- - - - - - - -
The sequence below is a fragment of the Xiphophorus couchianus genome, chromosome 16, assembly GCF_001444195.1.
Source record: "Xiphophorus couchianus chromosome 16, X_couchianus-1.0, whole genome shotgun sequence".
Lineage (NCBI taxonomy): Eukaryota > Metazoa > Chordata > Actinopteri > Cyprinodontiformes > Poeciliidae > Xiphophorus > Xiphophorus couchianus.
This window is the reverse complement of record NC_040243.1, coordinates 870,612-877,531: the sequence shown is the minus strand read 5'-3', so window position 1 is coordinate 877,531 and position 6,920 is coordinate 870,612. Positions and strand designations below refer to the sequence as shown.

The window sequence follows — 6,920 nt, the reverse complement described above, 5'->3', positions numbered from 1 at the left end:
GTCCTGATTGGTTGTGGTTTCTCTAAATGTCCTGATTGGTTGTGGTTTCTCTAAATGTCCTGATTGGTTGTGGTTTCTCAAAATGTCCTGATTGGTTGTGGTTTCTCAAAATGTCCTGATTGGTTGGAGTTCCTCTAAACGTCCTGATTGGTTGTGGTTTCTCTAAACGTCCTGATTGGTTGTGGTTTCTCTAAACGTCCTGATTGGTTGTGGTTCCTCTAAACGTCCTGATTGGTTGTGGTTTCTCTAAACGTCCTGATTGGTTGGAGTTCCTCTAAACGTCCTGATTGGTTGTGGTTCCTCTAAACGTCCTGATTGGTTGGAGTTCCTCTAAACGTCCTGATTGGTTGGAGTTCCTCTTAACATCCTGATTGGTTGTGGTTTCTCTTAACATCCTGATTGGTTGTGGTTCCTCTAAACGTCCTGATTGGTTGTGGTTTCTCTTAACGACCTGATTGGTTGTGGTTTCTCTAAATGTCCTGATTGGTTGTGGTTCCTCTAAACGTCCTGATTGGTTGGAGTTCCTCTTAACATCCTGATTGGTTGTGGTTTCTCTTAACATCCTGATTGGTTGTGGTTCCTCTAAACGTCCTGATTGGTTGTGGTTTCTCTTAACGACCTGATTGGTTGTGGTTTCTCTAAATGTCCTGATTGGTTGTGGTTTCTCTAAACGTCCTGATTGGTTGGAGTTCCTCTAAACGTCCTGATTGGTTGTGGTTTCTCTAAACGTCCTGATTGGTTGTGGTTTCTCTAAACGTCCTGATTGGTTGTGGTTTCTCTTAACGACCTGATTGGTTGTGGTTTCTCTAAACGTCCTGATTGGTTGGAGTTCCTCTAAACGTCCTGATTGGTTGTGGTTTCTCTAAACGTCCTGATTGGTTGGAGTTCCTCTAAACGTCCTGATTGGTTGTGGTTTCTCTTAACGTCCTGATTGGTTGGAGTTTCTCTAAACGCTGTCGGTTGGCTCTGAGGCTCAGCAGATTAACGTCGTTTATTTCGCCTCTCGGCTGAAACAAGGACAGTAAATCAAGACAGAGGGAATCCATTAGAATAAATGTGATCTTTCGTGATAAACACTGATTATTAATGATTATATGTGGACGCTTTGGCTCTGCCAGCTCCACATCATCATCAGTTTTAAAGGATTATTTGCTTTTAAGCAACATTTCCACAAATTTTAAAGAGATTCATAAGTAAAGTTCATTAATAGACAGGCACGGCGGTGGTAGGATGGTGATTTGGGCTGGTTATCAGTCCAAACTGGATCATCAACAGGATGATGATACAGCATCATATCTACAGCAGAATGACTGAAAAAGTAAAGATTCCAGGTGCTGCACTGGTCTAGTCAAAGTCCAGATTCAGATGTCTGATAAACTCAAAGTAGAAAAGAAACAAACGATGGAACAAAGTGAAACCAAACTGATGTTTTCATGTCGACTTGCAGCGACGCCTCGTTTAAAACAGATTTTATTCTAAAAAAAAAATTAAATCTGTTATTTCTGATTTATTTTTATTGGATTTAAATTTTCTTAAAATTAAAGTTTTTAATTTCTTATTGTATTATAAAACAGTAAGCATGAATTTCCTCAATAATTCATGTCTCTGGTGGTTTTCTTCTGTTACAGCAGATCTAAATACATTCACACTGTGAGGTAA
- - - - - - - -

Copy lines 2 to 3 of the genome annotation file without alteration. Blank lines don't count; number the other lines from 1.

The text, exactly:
Source record: "Xiphophorus couchianus chromosome 16, X_couchianus-1.0, whole genome shotgun sequence".
Lineage (NCBI taxonomy): Eukaryota > Metazoa > Chordata > Actinopteri > Cyprinodontiformes > Poeciliidae > Xiphophorus > Xiphophorus couchianus.